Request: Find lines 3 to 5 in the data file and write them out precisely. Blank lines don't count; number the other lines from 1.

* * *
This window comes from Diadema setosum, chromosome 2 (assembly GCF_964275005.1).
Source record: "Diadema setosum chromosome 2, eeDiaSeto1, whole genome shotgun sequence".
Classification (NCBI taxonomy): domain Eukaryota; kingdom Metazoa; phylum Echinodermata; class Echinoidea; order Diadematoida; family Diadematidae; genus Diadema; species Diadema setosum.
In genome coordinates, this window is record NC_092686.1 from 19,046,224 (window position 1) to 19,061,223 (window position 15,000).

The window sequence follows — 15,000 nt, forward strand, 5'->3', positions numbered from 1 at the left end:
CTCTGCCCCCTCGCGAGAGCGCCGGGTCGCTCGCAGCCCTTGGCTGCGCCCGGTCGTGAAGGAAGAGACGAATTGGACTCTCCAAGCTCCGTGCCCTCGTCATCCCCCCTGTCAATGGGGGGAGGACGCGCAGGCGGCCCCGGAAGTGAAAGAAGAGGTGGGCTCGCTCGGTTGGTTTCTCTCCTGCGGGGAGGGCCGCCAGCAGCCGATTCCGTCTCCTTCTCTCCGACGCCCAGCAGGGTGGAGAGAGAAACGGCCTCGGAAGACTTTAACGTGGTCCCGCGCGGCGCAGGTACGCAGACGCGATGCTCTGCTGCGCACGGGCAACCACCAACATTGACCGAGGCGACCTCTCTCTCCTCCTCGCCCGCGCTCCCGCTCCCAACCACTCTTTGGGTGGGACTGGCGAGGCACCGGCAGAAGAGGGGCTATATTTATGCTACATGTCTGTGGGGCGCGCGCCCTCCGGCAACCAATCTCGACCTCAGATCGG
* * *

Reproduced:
Classification (NCBI taxonomy): domain Eukaryota; kingdom Metazoa; phylum Echinodermata; class Echinoidea; order Diadematoida; family Diadematidae; genus Diadema; species Diadema setosum.
In genome coordinates, this window is record NC_092686.1 from 19,046,224 (window position 1) to 19,061,223 (window position 15,000).

The window sequence follows — 15,000 nt, forward strand, 5'->3', positions numbered from 1 at the left end: